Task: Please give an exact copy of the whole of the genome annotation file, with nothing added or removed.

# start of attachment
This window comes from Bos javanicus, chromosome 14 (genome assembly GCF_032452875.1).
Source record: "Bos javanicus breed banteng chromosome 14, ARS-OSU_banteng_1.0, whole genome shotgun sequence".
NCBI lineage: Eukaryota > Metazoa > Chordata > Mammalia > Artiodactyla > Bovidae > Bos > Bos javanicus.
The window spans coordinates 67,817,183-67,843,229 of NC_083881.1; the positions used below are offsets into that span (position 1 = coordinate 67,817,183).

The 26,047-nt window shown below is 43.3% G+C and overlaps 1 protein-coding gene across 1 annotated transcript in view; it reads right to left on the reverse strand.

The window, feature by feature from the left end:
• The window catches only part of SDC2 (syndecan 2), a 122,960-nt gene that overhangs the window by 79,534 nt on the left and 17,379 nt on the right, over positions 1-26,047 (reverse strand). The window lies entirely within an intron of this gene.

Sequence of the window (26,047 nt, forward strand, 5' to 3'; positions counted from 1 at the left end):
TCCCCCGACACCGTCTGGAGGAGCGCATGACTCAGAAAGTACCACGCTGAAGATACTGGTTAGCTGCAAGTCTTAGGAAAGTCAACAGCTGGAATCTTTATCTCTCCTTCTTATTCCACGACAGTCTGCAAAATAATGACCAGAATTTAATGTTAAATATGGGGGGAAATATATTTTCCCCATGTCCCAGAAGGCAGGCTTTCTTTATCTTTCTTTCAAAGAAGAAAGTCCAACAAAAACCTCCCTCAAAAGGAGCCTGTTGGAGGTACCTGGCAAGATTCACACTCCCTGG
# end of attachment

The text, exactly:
This window comes from Bos javanicus, chromosome 14 (genome assembly GCF_032452875.1).
Source record: "Bos javanicus breed banteng chromosome 14, ARS-OSU_banteng_1.0, whole genome shotgun sequence".
NCBI lineage: Eukaryota > Metazoa > Chordata > Mammalia > Artiodactyla > Bovidae > Bos > Bos javanicus.
The window spans coordinates 67,817,183-67,843,229 of NC_083881.1; the positions used below are offsets into that span (position 1 = coordinate 67,817,183).

The 26,047-nt window shown below is 43.3% G+C and overlaps 1 protein-coding gene across 1 annotated transcript in view; it reads right to left on the reverse strand.

The window, feature by feature from the left end:
• The window catches only part of SDC2 (syndecan 2), a 122,960-nt gene that overhangs the window by 79,534 nt on the left and 17,379 nt on the right, over positions 1-26,047 (reverse strand). The window lies entirely within an intron of this gene.

Sequence of the window (26,047 nt, forward strand, 5' to 3'; positions counted from 1 at the left end):
TCCCCCGACACCGTCTGGAGGAGCGCATGACTCAGAAAGTACCACGCTGAAGATACTGGTTAGCTGCAAGTCTTAGGAAAGTCAACAGCTGGAATCTTTATCTCTCCTTCTTATTCCACGACAGTCTGCAAAATAATGACCAGAATTTAATGTTAAATATGGGGGGAAATATATTTTCCCCATGTCCCAGAAGGCAGGCTTTCTTTATCTTTCTTTCAAAGAAGAAAGTCCAACAAAAACCTCCCTCAAAAGGAGCCTGTTGGAGGTACCTGGCAAGATTCACACTCCCTGG